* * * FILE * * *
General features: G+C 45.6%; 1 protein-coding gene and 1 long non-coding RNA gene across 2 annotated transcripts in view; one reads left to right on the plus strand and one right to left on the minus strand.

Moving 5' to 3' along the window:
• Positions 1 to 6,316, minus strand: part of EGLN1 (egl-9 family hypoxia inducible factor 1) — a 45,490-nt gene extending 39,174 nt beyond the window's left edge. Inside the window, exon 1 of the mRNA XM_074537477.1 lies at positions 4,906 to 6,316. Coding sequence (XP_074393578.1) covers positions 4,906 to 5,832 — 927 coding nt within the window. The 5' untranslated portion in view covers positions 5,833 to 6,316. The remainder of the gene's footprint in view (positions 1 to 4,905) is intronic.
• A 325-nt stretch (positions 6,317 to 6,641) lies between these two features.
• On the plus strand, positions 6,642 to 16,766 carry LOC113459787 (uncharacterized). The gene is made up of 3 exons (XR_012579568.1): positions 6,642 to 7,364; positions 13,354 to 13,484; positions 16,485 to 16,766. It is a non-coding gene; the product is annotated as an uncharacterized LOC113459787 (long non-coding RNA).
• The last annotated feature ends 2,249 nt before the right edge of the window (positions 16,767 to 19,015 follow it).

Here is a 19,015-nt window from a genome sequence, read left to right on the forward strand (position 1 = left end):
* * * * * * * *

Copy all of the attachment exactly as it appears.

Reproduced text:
General features: G+C 45.6%; 1 protein-coding gene and 1 long non-coding RNA gene across 2 annotated transcripts in view; one reads left to right on the plus strand and one right to left on the minus strand.

Moving 5' to 3' along the window:
• Positions 1 to 6,316, minus strand: part of EGLN1 (egl-9 family hypoxia inducible factor 1) — a 45,490-nt gene extending 39,174 nt beyond the window's left edge. Inside the window, exon 1 of the mRNA XM_074537477.1 lies at positions 4,906 to 6,316. Coding sequence (XP_074393578.1) covers positions 4,906 to 5,832 — 927 coding nt within the window. The 5' untranslated portion in view covers positions 5,833 to 6,316. The remainder of the gene's footprint in view (positions 1 to 4,905) is intronic.
• A 325-nt stretch (positions 6,317 to 6,641) lies between these two features.
• On the plus strand, positions 6,642 to 16,766 carry LOC113459787 (uncharacterized). The gene is made up of 3 exons (XR_012579568.1): positions 6,642 to 7,364; positions 13,354 to 13,484; positions 16,485 to 16,766. It is a non-coding gene; the product is annotated as an uncharacterized LOC113459787 (long non-coding RNA).
• The last annotated feature ends 2,249 nt before the right edge of the window (positions 16,767 to 19,015 follow it).

Here is a 19,015-nt window from a genome sequence, read left to right on the forward strand (position 1 = left end):